Attitudes and discrimination towards the LGBTQ+ community have improved over recent years, however, harassment and mistreatment continue throughout the UK and the world. It is understandable then, that individuals identifying as Lesbian, Gay, Bisexual, Transgender, and Queer experience higher rates of poor mental wellbeing and stress than the general public (Mental Health Foundation, 2021).
A report by Stonewall (2018)
uncovered deep challenges for the LGBTQ+ community, with alarming levels of racism experienced by black, Asian, and minority ethnic (BAME) LGBTQ+ people. Within the LGBTQ community itself, it also found that self-identified minorities; a significant proportion of trans, bi, disabled, and individuals of faith, felt excluded.
The report demonstrated significant and persistent challenges for LGBTQ+ people feeling able to express themselves and be open about their sexual orientation or gender identity with friends and family. Sadly, only 46% of individuals who identified as lesbian, gay, and bi people and 47% of trans people felt able to be open about their sexual orientation and/or gender identity to their whole family. In addition to this, 32% of bi people shared that they did not feel able to be open about their sexual orientation with anyone in their family.
If these findings of what it is like to be LGBTQ+ are capturing the experiences pre COVID-19 pandemic it is crucial to then recognize the potential difficulties and added minority stresses that some members of the LGBTQ+ community will have been in during lockdown and continue to face.
The Pandemic has limited opportunities for individuals to come together in settings where they feel safe and free to express their true selves. Loneliness has more than doubled within the LGBTQ+ community during the lockdowns, increasing to 56% experiencing isolation often to every day. This includes more than two in three respondents aged under 18 (BMJ, 2021).
Older LGBTQ individuals are particularly vulnerable to social isolation and loneliness. This is due to the fact that older LGBTQ+ people are more likely to be living alone, less likely to have children or the benefit of wider family social networks. Recent findings have also found that Older LGBTQ+ people are less willing to engage with local services, with 80% stating they do not trust multi-disciplinary professionals to understand their lifestyle (Age UK, 2021).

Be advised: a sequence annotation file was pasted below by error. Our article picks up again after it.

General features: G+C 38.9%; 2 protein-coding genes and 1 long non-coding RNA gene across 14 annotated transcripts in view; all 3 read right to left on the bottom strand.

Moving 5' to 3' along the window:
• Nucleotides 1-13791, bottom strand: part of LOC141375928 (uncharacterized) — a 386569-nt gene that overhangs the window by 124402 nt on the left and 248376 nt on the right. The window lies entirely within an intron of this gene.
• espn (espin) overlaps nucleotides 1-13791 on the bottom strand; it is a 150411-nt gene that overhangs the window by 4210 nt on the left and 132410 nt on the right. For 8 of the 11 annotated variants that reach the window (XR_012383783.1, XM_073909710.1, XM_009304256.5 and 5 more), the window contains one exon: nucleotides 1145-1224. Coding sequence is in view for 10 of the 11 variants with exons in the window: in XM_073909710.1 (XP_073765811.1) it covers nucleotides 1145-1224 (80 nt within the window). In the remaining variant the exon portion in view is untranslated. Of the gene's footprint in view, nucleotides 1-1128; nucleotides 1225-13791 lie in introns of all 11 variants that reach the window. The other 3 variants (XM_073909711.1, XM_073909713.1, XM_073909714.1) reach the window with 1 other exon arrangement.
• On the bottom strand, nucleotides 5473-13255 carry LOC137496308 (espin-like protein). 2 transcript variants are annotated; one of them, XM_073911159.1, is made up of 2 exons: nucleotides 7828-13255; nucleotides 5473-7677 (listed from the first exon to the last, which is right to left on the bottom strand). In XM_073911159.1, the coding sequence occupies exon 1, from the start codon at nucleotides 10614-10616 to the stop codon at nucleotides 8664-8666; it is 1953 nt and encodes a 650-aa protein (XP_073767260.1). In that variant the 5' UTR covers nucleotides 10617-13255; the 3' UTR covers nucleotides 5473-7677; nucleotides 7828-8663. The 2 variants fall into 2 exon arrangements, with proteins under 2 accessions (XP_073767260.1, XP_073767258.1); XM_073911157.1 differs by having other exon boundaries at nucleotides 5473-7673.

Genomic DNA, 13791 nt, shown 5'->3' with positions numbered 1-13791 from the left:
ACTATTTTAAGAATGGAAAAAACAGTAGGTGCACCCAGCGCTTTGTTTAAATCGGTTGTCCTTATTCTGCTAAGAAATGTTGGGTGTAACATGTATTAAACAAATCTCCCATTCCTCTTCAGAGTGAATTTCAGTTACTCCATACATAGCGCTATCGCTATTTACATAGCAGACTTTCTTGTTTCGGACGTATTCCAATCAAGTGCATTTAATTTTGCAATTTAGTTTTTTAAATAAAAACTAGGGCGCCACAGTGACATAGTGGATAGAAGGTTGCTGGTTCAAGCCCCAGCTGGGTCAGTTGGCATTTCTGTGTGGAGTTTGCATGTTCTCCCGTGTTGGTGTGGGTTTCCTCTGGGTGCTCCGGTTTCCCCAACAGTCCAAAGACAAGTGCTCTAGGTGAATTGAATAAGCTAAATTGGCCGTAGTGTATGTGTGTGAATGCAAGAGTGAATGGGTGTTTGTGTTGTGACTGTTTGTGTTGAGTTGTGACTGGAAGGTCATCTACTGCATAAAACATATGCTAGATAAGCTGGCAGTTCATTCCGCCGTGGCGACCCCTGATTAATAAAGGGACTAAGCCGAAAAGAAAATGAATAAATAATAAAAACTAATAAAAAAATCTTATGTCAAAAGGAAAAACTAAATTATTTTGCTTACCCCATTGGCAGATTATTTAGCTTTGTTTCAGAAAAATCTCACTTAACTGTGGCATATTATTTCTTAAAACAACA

It has been well reported that the prevalence of domestic abuse, in general, has increased during the pandemic. Within the LGBTQ+ community, 8% did not feel that they had a safe place to live during lockdown (LGBT Foundation, 2020). LGBTQ+ people are more likely to face domestic abuse, In OutLife’s (2020) LGBTQ+ Lockdown Wellbeing Report, 15% of LGBTQ+ people reported the experience of abuse and/or violent behavior during the lockdowns, with black and south Asian LGBTQ+ people more than twice as likely to have experienced it. There are also many, particularly young LGBTQ+ people who find themselves isolated with homophobic parents and culture which prevents them from feeling able to come out or express themselves as they would like.
Trans and Non-Binary Health
The LGBT Foundation states that they have received numerous reports from trans and non-binary people who state that they have had access to their scheduled hormone injections denied, with some people being told that these are ‘non-essential’. In addition to this, Gender Identity Clinics have frozen their waiting lists and other services, such as gender-affirming surgeries have been canceled.
World Health Organisation & European Commission guidelines on essential services include the provision of ongoing medications for the trans community.
LGBTQ+ sources of support:
LGBT Foundation’s national helpline continues to be open on 0345 3 30 30 30 Monday to Friday between 9am and 9pm, and weekends from 10am-6pm. Details of our other remote service provisions can be found on the LGBT Foundation website
Stonewall - Help and advice
Mind Out - LGBT Mental Health Support